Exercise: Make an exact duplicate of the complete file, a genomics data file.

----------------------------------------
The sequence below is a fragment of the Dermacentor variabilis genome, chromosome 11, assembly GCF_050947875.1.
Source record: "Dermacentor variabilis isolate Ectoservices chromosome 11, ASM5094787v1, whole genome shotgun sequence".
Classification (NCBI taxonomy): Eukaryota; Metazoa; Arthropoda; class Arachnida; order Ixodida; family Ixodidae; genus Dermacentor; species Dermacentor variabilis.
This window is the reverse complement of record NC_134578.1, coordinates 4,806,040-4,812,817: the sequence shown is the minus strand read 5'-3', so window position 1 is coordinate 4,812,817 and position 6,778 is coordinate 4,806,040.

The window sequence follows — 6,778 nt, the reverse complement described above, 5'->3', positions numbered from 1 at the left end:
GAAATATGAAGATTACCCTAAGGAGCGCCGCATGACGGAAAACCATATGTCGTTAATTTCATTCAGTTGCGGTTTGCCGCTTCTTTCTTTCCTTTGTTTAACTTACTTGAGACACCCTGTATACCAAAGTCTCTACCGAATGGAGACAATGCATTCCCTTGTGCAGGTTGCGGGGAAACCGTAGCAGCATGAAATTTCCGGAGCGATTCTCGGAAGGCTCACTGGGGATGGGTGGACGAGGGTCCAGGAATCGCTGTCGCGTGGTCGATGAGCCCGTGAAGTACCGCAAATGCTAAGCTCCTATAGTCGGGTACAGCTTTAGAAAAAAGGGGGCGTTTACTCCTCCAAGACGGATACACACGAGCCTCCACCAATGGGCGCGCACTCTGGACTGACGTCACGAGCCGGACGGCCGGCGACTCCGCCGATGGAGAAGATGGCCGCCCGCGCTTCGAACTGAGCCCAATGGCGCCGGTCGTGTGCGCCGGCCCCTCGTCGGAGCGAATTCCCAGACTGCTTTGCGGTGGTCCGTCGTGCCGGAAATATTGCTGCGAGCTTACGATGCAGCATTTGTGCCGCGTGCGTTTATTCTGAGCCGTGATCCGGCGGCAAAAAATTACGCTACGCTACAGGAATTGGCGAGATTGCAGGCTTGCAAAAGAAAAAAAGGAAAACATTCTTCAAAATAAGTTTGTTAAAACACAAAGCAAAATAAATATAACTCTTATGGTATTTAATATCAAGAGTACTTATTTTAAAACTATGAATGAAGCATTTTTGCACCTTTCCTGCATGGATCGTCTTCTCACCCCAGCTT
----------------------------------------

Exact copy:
The sequence below is a fragment of the Dermacentor variabilis genome, chromosome 11, assembly GCF_050947875.1.
Source record: "Dermacentor variabilis isolate Ectoservices chromosome 11, ASM5094787v1, whole genome shotgun sequence".
Classification (NCBI taxonomy): Eukaryota; Metazoa; Arthropoda; class Arachnida; order Ixodida; family Ixodidae; genus Dermacentor; species Dermacentor variabilis.
This window is the reverse complement of record NC_134578.1, coordinates 4,806,040-4,812,817: the sequence shown is the minus strand read 5'-3', so window position 1 is coordinate 4,812,817 and position 6,778 is coordinate 4,806,040.

The window sequence follows — 6,778 nt, the reverse complement described above, 5'->3', positions numbered from 1 at the left end:
GAAATATGAAGATTACCCTAAGGAGCGCCGCATGACGGAAAACCATATGTCGTTAATTTCATTCAGTTGCGGTTTGCCGCTTCTTTCTTTCCTTTGTTTAACTTACTTGAGACACCCTGTATACCAAAGTCTCTACCGAATGGAGACAATGCATTCCCTTGTGCAGGTTGCGGGGAAACCGTAGCAGCATGAAATTTCCGGAGCGATTCTCGGAAGGCTCACTGGGGATGGGTGGACGAGGGTCCAGGAATCGCTGTCGCGTGGTCGATGAGCCCGTGAAGTACCGCAAATGCTAAGCTCCTATAGTCGGGTACAGCTTTAGAAAAAAGGGGGCGTTTACTCCTCCAAGACGGATACACACGAGCCTCCACCAATGGGCGCGCACTCTGGACTGACGTCACGAGCCGGACGGCCGGCGACTCCGCCGATGGAGAAGATGGCCGCCCGCGCTTCGAACTGAGCCCAATGGCGCCGGTCGTGTGCGCCGGCCCCTCGTCGGAGCGAATTCCCAGACTGCTTTGCGGTGGTCCGTCGTGCCGGAAATATTGCTGCGAGCTTACGATGCAGCATTTGTGCCGCGTGCGTTTATTCTGAGCCGTGATCCGGCGGCAAAAAATTACGCTACGCTACAGGAATTGGCGAGATTGCAGGCTTGCAAAAGAAAAAAAGGAAAACATTCTTCAAAATAAGTTTGTTAAAACACAAAGCAAAATAAATATAACTCTTATGGTATTTAATATCAAGAGTACTTATTTTAAAACTATGAATGAAGCATTTTTGCACCTTTCCTGCATGGATCGTCTTCTCACCCCAGCTT